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The knife in Iran's back: Trump opens door to chaos

By       Message Vijay Prashad       (Page 1 of 2 pages)     Permalink    (# of views)   7 comments

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From Asia Times

From commons.wikimedia.org: Iranian President Hassan Rouhani {MID-308080}
Iranian President Hassan Rouhani
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On Tuesday night, Iranian President Hassan Rouhani went on television to talk about the reinstatement of sanctions by the United States against his country. He prepared the country for more privations as a result of the sanctions. Responding to US President Donald Trump's offer of a meeting, Rouhani said pointedly, "If you stab someone with a knife and then say you want to talk, the first thing you have to do is to remove the knife."

It is clear to everyone outside the US government that Iran has honored its side of the 2015 nuclear deal that it made with the governments of the five permanent members of the United Nations Security Council (the US, the UK, France, China and Russia) as well as the European Union. In fact, quite starkly, EU foreign-policy chief Federica Mogherini said, "We are encouraging small and medium enterprises in particular to increase business with and in Iran as part of something that for us is a security priority."

In other words, Mogherini is asking companies to resist Trump's policy direction. What she is saying, and what Rouhani said, is that it is the United States that has violated the nuclear deal, and so no one needs to honor the US sanctions that have been reinstated.

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Mogherini pointed to "small and medium enterprises" because these would not be the kind of multinational corporations with interests in the United States. But it is more than small and medium-sized enterprises that are going to challenge the US sanctions. China, Russia and Turkey have already indicated that they will not buckle under US pressure.

China

"China's lawful rights should be protected," said the Chinese government. China has no incentive to follow the new US position.

First, China imports about US$15 billion worth of oil from Iran each year and expects to increase its purchases next year. State energy companies such as China National Petroleum Corporation (CNPC) and Sinopec have invested billions of dollars in Iran.

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CNPC and Sinopec also have shares in Iran's major oil and gas fields -- CNPC has a 30% stake in the South Pars gas field and has investments in the North Azadegan oilfield, while Sinopec has invested $2 billion in the Yadavan oilfield.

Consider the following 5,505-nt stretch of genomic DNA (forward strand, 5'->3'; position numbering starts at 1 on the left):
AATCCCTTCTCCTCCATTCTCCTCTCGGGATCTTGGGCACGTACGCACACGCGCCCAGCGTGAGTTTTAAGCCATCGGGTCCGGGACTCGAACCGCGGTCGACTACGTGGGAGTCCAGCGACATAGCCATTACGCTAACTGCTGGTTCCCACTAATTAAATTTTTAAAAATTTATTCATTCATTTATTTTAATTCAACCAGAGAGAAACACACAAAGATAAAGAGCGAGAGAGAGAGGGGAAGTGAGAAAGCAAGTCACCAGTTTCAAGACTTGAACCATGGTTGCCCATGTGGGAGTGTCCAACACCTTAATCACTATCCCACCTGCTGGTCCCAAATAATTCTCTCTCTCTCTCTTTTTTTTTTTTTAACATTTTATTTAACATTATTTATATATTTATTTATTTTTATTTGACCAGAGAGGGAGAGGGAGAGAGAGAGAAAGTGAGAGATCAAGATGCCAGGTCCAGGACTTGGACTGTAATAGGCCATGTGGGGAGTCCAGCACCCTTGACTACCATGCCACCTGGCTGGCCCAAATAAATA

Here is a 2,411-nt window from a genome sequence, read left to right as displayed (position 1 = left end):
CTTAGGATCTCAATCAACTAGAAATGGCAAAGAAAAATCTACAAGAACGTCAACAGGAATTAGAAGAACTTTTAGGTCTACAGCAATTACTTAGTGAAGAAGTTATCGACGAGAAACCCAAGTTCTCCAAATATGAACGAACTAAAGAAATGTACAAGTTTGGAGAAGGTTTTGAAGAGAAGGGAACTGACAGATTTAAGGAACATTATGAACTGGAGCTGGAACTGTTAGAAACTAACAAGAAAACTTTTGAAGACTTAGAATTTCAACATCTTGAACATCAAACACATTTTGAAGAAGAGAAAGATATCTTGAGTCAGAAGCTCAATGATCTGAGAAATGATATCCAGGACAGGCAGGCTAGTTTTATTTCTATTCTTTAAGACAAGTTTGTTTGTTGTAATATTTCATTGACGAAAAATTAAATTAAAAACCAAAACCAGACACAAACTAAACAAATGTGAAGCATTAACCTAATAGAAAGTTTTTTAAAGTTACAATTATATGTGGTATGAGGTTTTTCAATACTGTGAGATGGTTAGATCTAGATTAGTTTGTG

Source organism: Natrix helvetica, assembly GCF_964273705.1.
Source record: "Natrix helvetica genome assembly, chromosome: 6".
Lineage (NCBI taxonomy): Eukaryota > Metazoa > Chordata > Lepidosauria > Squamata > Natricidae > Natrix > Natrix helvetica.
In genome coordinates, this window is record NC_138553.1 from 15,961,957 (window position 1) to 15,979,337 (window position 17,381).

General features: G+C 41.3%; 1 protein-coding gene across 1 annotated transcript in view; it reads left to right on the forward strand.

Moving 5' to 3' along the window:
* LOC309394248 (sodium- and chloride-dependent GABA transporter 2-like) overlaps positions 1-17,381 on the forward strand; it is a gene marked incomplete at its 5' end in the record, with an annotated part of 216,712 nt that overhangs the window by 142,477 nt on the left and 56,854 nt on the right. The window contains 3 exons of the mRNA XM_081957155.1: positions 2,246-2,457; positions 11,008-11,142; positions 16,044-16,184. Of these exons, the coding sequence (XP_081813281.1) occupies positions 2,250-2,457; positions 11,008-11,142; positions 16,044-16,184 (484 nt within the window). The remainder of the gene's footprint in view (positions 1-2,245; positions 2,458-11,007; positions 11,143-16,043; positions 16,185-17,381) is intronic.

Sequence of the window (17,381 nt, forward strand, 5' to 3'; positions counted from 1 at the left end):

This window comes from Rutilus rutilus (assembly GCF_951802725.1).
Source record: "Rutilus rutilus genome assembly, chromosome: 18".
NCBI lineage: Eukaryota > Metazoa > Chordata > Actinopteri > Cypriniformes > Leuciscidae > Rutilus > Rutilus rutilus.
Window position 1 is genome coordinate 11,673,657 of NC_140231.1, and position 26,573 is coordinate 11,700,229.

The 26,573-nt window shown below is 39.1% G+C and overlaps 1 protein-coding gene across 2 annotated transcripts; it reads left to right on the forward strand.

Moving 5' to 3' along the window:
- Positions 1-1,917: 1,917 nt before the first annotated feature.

China's Export-Import Bank, meanwhile, has financed many large projects in Iran, including the electrification of the Tehran-Mashhad railway. Other Chinese investment projects include the Tehran metro and the Tehran-Isfahan train. These projects are worth tens of billions of dollars.

Second, China is in the midst of a nasty trade war with the United States. In late August, Trump's government slapped 25% tariffs on $16 billion worth of Chinese imports into the United States. China responded with its own tariffs, with its Commerce Ministry saying that the US was "once again putting domestic law over international law," which is a "very unreasonable practice."

The "once again" is important. China is seized by the unfairness of the reinstatement of sanctions on Iran, not only for its own economic reasons but also because it sees this as a violation of international agreements and a threat to Iranian sovereignty -- two principles that China takes very seriously.

Sinopec, knee-deep in Iran's oil sector, has now said that it would delay buying US oil for September. Iran has now been drawn into the US "trade war" (on which, read more here).

The Chinese have been quite strong in their position. The Global Times, a Chinese government paper, wrote in an editorial, "China is prepared for protracted war. In the future, the US economy will depend more on the Chinese market than the other way around." This fortitude is going to spill over into China's defense of Iran's economy.

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Russia

Russia and Iran do not share the kind of economic linkages that Iran has with China. After the 2015 sanctions deal, Iran did not turn to Russian oil and gas companies for investment. It went to France's Total -- which signed a $5 billion deal. Russia and Iran did sign various massive energy deals ($20 billion in 2014), but these did not seem to go anywhere.

Russia's Gazprom and Lukoil have toyed with entry to Iran. In May, Lukoil directly said that it would be hesitant to enter Iran because of the proposed US reinstatement of sanctions. Lukoil's hesitancy came alongside that of European companies such as Peugeot, Siemens and even Total, which decided to hold off on expansion or cut ties with Iran. Daimler has now officially halted any work in Iran.

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Vijay Prashad is the George and Martha Kellner Chair of South Asian History and Director of International Studies at Trinity College, Hartford, CT His most recent book, The Darker Nations: A People's History of the Third World, won the Muzaffar (more...)
 

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